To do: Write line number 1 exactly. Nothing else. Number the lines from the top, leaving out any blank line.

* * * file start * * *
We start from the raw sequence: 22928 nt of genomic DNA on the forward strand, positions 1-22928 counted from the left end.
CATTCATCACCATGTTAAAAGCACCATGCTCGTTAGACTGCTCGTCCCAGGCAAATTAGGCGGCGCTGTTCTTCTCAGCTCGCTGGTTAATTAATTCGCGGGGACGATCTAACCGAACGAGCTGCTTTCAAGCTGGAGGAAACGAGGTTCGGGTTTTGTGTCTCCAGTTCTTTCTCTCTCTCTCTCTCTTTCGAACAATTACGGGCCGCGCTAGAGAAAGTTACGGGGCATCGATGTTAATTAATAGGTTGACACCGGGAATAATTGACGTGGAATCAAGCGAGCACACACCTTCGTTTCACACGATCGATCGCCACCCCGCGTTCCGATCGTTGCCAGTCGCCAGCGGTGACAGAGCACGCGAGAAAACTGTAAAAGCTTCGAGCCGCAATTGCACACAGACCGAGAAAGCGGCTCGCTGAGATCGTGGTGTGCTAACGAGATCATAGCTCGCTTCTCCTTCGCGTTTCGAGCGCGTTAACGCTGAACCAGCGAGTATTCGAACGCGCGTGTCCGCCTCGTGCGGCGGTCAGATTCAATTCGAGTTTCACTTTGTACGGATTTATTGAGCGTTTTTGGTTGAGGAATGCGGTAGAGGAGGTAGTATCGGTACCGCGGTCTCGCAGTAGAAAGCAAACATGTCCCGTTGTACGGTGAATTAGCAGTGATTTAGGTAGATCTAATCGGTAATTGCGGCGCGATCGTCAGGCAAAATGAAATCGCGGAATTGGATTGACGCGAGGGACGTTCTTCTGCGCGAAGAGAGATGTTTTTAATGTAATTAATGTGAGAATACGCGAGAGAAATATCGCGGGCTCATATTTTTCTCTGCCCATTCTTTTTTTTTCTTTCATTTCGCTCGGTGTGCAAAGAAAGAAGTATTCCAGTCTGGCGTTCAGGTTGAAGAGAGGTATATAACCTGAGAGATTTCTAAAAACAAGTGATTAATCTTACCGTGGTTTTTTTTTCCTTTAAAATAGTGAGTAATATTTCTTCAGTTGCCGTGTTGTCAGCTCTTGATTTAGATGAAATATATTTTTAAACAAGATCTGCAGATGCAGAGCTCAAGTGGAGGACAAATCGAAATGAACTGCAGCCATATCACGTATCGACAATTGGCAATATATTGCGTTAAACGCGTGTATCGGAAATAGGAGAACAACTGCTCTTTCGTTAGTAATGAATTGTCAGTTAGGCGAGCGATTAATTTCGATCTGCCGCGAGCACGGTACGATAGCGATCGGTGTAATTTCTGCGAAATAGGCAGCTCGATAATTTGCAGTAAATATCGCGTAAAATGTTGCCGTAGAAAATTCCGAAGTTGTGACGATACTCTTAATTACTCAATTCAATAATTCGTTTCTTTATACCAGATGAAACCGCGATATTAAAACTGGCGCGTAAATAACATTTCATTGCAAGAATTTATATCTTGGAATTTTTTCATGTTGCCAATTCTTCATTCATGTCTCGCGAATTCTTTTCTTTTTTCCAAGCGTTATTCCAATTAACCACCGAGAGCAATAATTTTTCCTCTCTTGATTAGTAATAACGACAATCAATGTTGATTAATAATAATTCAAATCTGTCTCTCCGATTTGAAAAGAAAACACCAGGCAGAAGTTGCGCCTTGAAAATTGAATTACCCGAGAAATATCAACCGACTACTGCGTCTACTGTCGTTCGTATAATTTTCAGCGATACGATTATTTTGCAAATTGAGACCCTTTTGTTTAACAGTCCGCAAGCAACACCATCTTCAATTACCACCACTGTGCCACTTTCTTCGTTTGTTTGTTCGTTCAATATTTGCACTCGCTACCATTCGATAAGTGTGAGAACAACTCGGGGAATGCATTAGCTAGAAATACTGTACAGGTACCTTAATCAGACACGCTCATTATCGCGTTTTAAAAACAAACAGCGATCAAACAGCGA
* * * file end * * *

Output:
We start from the raw sequence: 22928 nt of genomic DNA on the forward strand, positions 1-22928 counted from the left end.